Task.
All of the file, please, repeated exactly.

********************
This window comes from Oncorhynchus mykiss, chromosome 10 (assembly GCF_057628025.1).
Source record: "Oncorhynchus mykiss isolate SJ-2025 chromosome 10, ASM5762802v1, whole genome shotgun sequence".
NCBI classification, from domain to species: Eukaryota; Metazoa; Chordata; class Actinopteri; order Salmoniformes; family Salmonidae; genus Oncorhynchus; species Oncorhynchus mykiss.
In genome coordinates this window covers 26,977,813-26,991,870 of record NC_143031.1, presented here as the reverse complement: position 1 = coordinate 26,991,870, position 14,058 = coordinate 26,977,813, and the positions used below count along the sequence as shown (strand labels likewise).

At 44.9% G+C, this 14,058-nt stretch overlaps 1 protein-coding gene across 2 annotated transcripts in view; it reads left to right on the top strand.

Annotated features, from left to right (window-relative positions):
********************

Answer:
This window comes from Oncorhynchus mykiss, chromosome 10 (assembly GCF_057628025.1).
Source record: "Oncorhynchus mykiss isolate SJ-2025 chromosome 10, ASM5762802v1, whole genome shotgun sequence".
NCBI classification, from domain to species: Eukaryota; Metazoa; Chordata; class Actinopteri; order Salmoniformes; family Salmonidae; genus Oncorhynchus; species Oncorhynchus mykiss.
In genome coordinates this window covers 26,977,813-26,991,870 of record NC_143031.1, presented here as the reverse complement: position 1 = coordinate 26,991,870, position 14,058 = coordinate 26,977,813, and the positions used below count along the sequence as shown (strand labels likewise).

At 44.9% G+C, this 14,058-nt stretch overlaps 1 protein-coding gene across 2 annotated transcripts in view; it reads left to right on the top strand.

Annotated features, from left to right (window-relative positions):